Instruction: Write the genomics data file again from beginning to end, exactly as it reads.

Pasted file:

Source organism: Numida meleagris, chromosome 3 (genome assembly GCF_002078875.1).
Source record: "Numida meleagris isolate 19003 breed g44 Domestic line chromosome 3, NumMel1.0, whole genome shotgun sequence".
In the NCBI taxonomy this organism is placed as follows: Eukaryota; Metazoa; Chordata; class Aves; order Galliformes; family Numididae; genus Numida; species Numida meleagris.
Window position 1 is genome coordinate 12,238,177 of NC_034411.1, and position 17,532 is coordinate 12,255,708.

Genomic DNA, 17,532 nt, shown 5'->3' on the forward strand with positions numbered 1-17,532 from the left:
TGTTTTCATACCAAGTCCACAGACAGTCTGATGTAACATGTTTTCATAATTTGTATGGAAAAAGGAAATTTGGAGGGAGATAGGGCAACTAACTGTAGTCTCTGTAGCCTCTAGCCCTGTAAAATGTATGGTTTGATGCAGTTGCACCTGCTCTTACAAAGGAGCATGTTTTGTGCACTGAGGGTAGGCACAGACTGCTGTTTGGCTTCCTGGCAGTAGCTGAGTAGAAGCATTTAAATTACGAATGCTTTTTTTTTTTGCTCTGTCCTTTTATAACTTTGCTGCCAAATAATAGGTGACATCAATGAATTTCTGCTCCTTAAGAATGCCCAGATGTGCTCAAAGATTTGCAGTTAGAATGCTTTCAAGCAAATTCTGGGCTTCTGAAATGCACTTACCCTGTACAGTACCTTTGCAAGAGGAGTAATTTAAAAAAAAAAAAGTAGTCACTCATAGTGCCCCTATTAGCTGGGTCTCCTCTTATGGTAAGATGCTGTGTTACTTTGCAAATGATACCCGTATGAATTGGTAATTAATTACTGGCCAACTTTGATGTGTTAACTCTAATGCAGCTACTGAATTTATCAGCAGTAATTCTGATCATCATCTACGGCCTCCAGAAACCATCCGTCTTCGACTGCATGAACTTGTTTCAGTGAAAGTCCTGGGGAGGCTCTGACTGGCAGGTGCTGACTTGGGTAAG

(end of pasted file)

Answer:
Source organism: Numida meleagris, chromosome 3 (genome assembly GCF_002078875.1).
Source record: "Numida meleagris isolate 19003 breed g44 Domestic line chromosome 3, NumMel1.0, whole genome shotgun sequence".
In the NCBI taxonomy this organism is placed as follows: Eukaryota; Metazoa; Chordata; class Aves; order Galliformes; family Numididae; genus Numida; species Numida meleagris.
Window position 1 is genome coordinate 12,238,177 of NC_034411.1, and position 17,532 is coordinate 12,255,708.

Genomic DNA, 17,532 nt, shown 5'->3' on the forward strand with positions numbered 1-17,532 from the left:
TGTTTTCATACCAAGTCCACAGACAGTCTGATGTAACATGTTTTCATAATTTGTATGGAAAAAGGAAATTTGGAGGGAGATAGGGCAACTAACTGTAGTCTCTGTAGCCTCTAGCCCTGTAAAATGTATGGTTTGATGCAGTTGCACCTGCTCTTACAAAGGAGCATGTTTTGTGCACTGAGGGTAGGCACAGACTGCTGTTTGGCTTCCTGGCAGTAGCTGAGTAGAAGCATTTAAATTACGAATGCTTTTTTTTTTTGCTCTGTCCTTTTATAACTTTGCTGCCAAATAATAGGTGACATCAATGAATTTCTGCTCCTTAAGAATGCCCAGATGTGCTCAAAGATTTGCAGTTAGAATGCTTTCAAGCAAATTCTGGGCTTCTGAAATGCACTTACCCTGTACAGTACCTTTGCAAGAGGAGTAATTTAAAAAAAAAAAAGTAGTCACTCATAGTGCCCCTATTAGCTGGGTCTCCTCTTATGGTAAGATGCTGTGTTACTTTGCAAATGATACCCGTATGAATTGGTAATTAATTACTGGCCAACTTTGATGTGTTAACTCTAATGCAGCTACTGAATTTATCAGCAGTAATTCTGATCATCATCTACGGCCTCCAGAAACCATCCGTCTTCGACTGCATGAACTTGTTTCAGTGAAAGTCCTGGGGAGGCTCTGACTGGCAGGTGCTGACTTGGGTAAG